This similar scenario occur​red in Polk County Iowa, where court officials have been working on switching from paper records to the state's central electronic document management system.

Before Polk County joined the network, about 35 out of the state's 99 counties used this setup, incorporating about 40 percent of the state's court documents. Being electronically available, attorneys, plaintiffs and judges are able to access these documents without the hassle of asking a court clerk.

Similar to other organizations, Polk County feared the glitches that could occur from using the software, but Polk County Clerk of Courts Randy Osborn told the Des Moines Register that it was important to trust the IT professionals.

"[Information technology] people constantly [have to] monitor when this happens and they're able to allocate more storage space immediately," Osborn said.

Since the transition began in January, the courts implemented civil court and small claims and family law paperwork into the system's database. By October, Polk County completed the transition by adding criminal cases. Along with the installation of eight computers in the local courthouse, citizens can look up information immediately.

"Long-term going forward there's going to be some great benefits for our office and for the citizenry of Polk County also," Osborn added.

The transition took some time, but it worked out for many parties, who will be able to increase work efficiency.

What can a paperless office teach schools?

Every year, students carry bulky textbooks to and from school to complete school assignments. On average backpacks can weigh between 18 to 30 pounds, the New York Times reported, even though health experts have voiced that school materials should weigh no more than 10 to 20 percent of a child's weight.

"A heavy backpack is a strong contributor to low-back pain in children," Dr. Orly Avitzur of Consumer Reports told the Times.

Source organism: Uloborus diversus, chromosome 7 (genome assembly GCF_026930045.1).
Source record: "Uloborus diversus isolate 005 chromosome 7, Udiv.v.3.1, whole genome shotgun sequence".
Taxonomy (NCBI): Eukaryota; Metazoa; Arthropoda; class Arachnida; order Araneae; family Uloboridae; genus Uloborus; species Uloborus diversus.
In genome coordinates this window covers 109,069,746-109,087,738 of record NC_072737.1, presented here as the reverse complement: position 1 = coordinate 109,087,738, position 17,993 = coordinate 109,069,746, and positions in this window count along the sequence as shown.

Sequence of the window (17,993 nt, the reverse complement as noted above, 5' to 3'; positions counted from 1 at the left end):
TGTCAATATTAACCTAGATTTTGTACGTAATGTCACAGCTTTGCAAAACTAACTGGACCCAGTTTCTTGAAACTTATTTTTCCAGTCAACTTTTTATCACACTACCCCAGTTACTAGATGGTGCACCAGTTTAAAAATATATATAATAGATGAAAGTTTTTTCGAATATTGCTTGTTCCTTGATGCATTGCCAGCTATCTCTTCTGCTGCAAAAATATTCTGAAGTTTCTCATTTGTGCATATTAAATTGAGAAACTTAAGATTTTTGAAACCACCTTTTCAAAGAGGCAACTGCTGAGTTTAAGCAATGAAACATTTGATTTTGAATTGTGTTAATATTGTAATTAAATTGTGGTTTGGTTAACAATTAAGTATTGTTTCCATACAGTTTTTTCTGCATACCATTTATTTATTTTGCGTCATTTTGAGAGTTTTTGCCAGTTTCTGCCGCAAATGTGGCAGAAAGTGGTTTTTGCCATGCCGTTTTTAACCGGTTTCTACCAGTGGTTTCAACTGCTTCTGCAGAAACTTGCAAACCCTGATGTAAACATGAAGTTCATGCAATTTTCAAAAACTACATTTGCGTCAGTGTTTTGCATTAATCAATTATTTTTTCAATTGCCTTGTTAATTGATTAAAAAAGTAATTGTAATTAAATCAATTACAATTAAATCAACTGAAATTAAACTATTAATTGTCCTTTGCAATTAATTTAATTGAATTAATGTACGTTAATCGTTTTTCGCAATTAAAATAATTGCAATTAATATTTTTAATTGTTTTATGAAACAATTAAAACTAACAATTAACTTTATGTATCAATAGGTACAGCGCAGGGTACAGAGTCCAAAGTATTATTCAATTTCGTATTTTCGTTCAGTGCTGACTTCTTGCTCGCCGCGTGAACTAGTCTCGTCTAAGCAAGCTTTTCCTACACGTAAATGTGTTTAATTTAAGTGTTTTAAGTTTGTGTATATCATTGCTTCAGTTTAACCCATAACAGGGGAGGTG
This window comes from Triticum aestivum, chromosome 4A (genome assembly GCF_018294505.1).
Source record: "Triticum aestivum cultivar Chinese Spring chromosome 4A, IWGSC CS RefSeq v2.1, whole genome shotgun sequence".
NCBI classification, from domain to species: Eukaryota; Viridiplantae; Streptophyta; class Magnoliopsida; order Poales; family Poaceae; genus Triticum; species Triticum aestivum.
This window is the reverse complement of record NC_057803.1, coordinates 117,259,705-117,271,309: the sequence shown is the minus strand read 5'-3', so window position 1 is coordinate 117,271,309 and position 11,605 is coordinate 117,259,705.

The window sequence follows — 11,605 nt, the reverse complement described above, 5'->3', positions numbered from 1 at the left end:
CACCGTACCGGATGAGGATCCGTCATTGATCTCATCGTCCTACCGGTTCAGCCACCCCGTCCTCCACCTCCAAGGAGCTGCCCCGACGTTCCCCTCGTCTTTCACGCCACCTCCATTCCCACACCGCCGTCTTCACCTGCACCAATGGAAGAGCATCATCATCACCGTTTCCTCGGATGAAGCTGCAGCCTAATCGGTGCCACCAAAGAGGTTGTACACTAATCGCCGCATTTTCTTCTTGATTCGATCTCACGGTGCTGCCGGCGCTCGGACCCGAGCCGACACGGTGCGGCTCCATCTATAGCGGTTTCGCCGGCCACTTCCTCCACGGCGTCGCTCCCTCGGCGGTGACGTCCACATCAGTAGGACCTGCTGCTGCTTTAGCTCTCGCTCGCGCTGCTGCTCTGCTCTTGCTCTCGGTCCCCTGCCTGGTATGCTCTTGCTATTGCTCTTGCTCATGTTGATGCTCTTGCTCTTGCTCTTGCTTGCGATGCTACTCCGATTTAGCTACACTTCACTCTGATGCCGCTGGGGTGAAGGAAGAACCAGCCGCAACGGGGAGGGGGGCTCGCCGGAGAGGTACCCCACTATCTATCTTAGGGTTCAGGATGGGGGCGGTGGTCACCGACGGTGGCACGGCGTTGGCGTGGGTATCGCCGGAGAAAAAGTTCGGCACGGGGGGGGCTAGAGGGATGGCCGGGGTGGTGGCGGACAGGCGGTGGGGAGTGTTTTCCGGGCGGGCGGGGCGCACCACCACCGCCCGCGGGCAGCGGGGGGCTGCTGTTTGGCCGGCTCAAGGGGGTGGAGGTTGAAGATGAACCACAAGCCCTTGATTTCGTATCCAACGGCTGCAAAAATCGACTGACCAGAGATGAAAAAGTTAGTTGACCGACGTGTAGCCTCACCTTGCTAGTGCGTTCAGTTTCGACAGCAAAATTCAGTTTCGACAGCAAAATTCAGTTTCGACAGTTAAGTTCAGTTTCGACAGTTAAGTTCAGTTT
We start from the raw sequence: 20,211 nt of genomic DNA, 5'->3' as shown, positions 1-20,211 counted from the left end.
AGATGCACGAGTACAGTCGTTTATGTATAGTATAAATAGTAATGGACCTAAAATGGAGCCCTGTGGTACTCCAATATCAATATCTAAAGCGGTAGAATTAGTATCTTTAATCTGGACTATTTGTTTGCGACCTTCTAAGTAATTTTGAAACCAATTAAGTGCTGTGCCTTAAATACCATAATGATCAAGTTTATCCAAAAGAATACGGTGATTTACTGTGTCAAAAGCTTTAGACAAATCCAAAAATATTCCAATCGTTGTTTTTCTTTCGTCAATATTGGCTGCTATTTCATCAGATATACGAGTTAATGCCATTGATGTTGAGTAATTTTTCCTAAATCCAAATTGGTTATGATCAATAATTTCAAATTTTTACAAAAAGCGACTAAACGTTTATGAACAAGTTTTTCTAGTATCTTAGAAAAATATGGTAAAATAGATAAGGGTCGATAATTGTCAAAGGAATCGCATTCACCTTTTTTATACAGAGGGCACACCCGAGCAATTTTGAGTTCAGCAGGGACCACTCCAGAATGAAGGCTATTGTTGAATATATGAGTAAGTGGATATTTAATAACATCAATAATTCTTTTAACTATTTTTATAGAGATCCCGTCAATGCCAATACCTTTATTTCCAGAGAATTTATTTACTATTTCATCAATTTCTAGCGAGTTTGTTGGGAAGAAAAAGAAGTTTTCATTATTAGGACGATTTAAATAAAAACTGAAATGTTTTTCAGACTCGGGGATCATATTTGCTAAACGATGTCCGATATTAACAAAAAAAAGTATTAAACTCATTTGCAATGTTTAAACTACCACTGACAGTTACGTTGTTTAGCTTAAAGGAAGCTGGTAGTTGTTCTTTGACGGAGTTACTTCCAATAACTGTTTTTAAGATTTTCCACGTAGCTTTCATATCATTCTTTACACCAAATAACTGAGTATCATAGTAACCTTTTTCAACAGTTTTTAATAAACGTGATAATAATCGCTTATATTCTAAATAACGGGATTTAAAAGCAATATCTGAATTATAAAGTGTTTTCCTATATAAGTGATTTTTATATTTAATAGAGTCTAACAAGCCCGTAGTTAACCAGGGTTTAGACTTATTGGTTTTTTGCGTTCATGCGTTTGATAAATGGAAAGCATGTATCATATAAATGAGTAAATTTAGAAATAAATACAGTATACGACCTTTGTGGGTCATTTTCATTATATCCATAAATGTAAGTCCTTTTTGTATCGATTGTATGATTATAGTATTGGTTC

As a way to alleviate physical stress to students, some schools have begun implementing their own version of a "paperless office," utilizing digital libraries instead of purchasing new versions of schoolbooks year after year.

In East Notthingham, Pennsylvania, students who attend Oxford Area High School will be able to access textbooks off an iPad, which weighs a little more than one pound. This tablet also decreases the likelihood a student will forget necessary materials because it is stored within the district's database.

During a time when books are updated annually, this digital alternative will allow students to learn the most up-to-date information.

"We want to put kids in a situation where they can learn more effectively, faster and it seemed like the parents want to meet us there and help their kids have a better educational experience," Oxford Area High principal Christopher Dormer told the Westchester Daily Local.

By next January, all students within the district will be able to use these tablets to take notes and complete homework assignments.

Over at the Archbishop Stepinac High school in White Plains, New York, all students are operating from iPads.

Stepinac's success story

To ensure that all materials would be available in the school's digital library, Stepinac High collaborated with Pearson Publishing, one of the largest textbook printing houses in the United States, according to USA Today.

Because Stepinac is a religion-affiliated school, school president Reverend Tom Collins had to reach out to multiple Catholic publishing companies to establish a contact that offered PDF downloads onto the tablet. On average, students spent $700 per year on school supplies, including textbooks.

Stepinac's switch also expedites work for teachers, who spend hours grading and creating lessons plans for the students. For example, one website can identify when a student repeats specific phrases or words and, shows examples on how to rewrite it, USA Today explained.

"There is so much here, you can go through it all day," English department chairman Nancy Bisogno added.

Companies can also benefit in the same way by adopting business process software. Instead of doing daily tasks by hand, programs can greatly cut down these processes.